Extraordinary constitutional powers can be used in national interests to dismiss an officer without inquiry or disclosing reasons, the Supreme Court has ruled, upholding the sacking of a senior diplomat for anti-national activities during his posting in China.

A bench of justices Mukundakam Sharma and A R Dave said in a judgement that in special cases where it impinges on national security, the disciplinary authority was not bound to disclose the reasons for such dismissals.

Interpreting Article 311 of the Constitution, the apex court said the powers to be exercised under clauses(a)(b) and (c) being special and extraordinary in nature, there was no obligation on the part of the disciplinary authority to communicate reasons for imposing the penalty of dismissal.

“For taking action in due discharge of its responsibility for exercising powers under clause(a)or(b)or(c) it is nowhwere provided that the disciplinary authority must provide the reasons indicating application of mind for awarding punishment of dismissal.

“While no reason for arriving at the satisfaction of the President or the Governor, as the case may be to dispense with the inquiry in the interest of the security of the state is required to be disclosed in the order, we cannot hold that in such a situation the impugned order passed against the respondent should mandatorily disclose the reasons for taking action of dismissal of his service and not any other penalty,” Justice Sharma, writing the judgment, said.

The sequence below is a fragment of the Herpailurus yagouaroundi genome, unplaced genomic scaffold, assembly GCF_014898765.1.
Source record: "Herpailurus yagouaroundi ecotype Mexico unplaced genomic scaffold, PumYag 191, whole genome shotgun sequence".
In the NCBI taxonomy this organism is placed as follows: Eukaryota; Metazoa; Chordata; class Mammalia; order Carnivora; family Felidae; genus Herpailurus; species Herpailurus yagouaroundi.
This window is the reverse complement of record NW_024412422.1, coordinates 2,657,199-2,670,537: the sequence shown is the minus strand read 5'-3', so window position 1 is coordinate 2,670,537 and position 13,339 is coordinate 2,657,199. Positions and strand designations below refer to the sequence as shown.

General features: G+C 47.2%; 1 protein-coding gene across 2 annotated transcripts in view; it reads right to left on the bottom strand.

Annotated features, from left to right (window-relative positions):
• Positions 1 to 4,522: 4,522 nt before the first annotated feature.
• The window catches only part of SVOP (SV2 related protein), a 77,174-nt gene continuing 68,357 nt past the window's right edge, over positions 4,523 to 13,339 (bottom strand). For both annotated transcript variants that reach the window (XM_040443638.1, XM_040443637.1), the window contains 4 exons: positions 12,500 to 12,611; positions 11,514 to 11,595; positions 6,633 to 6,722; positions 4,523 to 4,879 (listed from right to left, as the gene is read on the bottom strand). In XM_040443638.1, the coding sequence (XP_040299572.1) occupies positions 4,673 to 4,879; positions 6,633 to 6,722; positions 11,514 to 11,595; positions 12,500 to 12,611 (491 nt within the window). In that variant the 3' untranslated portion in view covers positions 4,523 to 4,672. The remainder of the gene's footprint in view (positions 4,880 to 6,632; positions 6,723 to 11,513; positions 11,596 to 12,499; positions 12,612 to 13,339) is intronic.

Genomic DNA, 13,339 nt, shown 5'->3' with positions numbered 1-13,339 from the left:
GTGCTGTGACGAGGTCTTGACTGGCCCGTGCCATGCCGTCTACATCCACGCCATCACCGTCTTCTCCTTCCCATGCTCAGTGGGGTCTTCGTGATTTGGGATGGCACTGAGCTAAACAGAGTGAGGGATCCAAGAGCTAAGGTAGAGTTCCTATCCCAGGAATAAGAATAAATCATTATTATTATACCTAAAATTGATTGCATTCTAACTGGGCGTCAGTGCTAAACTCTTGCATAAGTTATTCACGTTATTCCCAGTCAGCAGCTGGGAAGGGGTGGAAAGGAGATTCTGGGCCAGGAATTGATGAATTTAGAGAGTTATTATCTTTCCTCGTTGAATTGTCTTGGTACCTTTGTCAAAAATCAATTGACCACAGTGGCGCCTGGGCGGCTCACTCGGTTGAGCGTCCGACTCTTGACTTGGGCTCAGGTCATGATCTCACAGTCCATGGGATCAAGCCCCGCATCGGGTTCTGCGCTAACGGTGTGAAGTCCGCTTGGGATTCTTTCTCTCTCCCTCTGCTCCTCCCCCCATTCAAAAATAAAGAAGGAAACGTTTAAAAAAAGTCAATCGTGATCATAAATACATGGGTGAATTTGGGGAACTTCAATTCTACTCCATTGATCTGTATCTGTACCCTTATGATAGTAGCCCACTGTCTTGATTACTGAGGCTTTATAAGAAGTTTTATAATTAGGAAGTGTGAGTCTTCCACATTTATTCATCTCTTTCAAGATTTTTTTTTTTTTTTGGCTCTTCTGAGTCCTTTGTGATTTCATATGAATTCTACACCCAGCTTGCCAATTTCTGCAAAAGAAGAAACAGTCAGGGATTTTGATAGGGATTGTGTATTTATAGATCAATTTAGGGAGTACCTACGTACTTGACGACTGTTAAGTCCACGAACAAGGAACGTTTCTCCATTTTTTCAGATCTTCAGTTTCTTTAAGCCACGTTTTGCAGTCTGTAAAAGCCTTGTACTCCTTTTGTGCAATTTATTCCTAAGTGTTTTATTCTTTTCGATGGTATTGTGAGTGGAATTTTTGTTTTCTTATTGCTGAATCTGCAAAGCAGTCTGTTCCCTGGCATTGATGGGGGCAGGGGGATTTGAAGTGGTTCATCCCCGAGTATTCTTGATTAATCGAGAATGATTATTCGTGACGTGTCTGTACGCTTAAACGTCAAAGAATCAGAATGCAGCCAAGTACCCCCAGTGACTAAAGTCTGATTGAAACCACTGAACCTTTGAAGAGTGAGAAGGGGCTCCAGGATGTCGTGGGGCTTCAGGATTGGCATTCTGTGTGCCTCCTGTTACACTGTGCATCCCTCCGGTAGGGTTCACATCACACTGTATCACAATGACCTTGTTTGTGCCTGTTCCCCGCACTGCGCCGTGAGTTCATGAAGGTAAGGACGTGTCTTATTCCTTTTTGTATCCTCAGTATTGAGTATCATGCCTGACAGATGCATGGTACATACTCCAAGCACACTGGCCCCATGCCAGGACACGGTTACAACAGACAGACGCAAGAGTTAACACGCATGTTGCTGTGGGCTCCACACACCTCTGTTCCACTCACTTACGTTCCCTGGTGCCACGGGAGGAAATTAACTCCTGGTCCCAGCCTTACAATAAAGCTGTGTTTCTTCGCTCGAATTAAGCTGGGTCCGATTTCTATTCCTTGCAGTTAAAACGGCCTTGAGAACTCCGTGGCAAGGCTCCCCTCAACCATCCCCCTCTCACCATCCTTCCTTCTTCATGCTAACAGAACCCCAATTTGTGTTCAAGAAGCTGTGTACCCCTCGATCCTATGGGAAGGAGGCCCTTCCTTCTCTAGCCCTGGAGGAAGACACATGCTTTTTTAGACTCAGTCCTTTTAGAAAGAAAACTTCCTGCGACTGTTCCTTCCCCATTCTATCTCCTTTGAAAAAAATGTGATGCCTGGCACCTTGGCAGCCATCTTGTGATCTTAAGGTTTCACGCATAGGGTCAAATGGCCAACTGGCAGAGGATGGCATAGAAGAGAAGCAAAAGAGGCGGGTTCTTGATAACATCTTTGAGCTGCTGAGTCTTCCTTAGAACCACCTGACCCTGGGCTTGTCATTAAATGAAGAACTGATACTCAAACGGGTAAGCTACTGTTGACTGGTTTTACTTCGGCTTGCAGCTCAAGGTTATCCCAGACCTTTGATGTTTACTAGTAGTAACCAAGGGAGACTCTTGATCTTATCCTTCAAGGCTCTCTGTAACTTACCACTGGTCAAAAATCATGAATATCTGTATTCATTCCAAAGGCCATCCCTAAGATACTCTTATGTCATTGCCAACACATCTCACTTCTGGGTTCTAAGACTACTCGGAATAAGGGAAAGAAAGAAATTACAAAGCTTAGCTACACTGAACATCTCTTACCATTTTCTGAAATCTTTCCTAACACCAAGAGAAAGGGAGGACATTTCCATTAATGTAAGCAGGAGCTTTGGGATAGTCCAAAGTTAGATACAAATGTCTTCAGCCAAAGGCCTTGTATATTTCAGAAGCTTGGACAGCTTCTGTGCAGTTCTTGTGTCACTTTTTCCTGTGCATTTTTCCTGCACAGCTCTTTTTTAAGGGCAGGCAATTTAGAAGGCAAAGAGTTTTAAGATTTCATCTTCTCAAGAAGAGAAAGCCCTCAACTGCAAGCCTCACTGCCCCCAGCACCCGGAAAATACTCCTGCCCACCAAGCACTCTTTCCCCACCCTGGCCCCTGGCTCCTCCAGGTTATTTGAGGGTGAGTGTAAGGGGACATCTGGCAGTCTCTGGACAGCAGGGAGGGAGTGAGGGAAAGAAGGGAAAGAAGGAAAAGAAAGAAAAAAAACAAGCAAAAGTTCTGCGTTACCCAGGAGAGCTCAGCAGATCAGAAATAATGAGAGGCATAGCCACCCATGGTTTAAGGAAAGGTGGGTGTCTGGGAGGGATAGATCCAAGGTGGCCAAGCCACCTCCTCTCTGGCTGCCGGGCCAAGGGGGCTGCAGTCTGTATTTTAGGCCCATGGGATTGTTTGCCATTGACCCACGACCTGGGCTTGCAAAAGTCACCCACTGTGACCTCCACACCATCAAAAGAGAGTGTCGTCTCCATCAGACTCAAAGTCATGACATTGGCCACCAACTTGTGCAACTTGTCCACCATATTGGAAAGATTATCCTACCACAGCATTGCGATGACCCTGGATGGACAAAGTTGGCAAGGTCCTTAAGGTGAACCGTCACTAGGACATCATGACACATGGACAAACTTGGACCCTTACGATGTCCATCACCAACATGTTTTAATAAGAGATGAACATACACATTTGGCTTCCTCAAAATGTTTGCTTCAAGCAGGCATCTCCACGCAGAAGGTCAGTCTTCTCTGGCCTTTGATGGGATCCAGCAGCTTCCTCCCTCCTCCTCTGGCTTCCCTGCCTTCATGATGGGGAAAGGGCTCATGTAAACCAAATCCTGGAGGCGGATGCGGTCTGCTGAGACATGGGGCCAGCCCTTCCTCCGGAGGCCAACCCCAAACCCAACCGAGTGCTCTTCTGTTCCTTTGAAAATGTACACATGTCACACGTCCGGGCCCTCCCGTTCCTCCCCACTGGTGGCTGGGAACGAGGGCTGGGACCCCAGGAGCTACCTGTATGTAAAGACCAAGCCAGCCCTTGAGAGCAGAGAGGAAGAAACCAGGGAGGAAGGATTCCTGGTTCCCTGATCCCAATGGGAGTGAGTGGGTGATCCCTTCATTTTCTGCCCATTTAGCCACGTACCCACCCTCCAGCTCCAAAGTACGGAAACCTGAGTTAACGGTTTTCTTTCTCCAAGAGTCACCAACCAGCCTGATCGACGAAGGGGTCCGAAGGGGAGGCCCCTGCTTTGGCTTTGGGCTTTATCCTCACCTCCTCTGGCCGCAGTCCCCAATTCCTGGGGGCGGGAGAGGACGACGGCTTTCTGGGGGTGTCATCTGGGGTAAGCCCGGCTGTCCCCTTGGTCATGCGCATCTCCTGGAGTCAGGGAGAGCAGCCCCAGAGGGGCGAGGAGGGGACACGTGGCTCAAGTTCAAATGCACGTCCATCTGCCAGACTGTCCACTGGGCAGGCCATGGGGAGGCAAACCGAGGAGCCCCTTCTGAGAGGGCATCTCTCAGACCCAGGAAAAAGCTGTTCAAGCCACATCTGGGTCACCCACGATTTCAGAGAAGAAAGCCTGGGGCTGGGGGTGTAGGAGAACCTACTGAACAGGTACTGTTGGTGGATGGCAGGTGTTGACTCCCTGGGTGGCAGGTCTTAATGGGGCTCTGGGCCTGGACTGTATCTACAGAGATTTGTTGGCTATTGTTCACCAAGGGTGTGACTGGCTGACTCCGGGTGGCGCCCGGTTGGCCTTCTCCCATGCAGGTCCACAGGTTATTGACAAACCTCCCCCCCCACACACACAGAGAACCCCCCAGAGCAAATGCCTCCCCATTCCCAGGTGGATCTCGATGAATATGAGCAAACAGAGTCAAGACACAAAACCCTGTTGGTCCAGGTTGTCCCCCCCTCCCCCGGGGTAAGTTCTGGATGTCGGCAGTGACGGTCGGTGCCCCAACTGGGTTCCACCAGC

The apex court passed the judgment while upholding an appeal filed by the Centre challenging a Delhi High Court direction asking it to pass a detailed order for dismissing diplomat M.M. Sharma.

The officer, during his tenure as First Secretary in charge of “external intelligence” was found to be involved in an unauthorised and undesirable liaison with foreign nationals of the host country.

On the basis of the report submitted by the IB Director, it was felt that due to the seriousness of the case and the adverse implications on the security of the state, it would not be expedient to hold the inquiry and he was dismissed in terms of the special constitutional provisions on December 22, 2009.

Mr. Sharma challenged his dismissal in the Central Adminstrative Tribunal(CAT) which rejected his plea. The Delhi High Court had on September 27 last year asked the government to pass a detailed order for the dismissal.

Aggrieved, the Centre had appealed in the apex court.

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